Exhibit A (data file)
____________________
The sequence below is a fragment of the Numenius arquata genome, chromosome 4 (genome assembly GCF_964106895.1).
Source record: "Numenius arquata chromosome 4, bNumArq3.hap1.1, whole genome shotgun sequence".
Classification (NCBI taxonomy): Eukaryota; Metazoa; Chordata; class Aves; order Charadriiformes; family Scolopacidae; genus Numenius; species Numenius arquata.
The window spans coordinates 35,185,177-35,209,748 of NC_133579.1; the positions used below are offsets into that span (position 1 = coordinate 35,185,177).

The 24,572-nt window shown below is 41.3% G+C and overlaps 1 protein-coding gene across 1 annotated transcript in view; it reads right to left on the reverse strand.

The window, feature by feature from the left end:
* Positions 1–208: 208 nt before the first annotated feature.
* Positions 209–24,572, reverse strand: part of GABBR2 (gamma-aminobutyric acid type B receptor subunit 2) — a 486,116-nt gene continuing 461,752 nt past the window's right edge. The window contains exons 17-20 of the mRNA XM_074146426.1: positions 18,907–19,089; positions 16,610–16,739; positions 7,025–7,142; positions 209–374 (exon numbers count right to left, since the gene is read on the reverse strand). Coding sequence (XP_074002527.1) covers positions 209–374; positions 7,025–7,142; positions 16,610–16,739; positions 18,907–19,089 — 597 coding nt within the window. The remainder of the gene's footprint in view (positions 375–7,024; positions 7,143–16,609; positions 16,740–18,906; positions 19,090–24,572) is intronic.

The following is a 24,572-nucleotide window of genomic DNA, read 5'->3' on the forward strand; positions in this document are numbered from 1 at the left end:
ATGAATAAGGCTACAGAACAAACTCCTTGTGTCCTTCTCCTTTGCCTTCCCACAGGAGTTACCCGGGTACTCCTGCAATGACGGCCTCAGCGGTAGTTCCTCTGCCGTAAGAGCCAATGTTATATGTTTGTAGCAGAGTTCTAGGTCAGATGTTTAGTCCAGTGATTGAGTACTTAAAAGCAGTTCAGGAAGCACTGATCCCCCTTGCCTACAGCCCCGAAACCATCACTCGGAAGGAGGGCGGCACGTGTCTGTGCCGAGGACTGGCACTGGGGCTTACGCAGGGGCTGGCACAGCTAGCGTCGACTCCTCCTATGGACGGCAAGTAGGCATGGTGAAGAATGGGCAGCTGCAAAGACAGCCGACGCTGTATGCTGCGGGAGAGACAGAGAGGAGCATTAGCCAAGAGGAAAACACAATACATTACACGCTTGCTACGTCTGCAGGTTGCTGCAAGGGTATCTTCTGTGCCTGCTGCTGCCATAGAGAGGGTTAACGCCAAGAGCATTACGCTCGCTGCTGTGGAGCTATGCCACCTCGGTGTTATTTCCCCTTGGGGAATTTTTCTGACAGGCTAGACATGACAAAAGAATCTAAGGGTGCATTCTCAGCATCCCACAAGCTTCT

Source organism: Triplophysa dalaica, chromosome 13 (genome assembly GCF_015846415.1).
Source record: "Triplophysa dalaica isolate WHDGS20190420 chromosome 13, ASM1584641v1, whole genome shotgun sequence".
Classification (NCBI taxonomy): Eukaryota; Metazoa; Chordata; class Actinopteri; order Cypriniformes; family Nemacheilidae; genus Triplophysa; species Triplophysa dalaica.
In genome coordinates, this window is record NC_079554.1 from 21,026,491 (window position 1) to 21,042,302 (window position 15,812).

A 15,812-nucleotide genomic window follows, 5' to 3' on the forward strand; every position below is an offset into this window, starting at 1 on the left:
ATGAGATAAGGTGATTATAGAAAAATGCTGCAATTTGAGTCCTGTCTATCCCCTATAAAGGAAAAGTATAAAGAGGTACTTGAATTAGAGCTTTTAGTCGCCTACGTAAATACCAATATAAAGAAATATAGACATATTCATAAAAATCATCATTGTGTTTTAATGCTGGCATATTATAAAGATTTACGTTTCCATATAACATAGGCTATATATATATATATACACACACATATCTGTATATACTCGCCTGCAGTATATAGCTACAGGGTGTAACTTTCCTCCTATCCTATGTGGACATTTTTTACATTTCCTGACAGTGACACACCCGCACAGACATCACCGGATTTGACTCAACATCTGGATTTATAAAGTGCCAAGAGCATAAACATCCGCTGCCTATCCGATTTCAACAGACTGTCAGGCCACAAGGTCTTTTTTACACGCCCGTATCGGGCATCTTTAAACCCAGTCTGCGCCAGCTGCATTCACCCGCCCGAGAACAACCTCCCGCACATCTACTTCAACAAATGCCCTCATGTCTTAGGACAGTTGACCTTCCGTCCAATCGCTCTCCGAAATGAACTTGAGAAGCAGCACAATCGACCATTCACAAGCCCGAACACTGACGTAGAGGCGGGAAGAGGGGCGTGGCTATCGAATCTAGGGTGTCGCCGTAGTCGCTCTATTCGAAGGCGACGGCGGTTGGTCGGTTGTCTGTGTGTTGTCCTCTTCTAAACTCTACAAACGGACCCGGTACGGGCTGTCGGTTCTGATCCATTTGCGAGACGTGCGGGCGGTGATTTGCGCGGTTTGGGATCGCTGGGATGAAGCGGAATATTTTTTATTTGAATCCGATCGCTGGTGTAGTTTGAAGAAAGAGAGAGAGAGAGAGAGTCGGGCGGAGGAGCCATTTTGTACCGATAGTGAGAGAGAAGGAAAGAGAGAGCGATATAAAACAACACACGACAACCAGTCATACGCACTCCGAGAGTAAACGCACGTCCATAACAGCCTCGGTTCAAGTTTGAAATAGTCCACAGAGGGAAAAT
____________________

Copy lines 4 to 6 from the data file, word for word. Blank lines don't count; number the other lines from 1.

The window spans coordinates 35,185,177-35,209,748 of NC_133579.1; the positions used below are offsets into that span (position 1 = coordinate 35,185,177).

The 24,572-nt window shown below is 41.3% G+C and overlaps 1 protein-coding gene across 1 annotated transcript in view; it reads right to left on the reverse strand.

The window, feature by feature from the left end: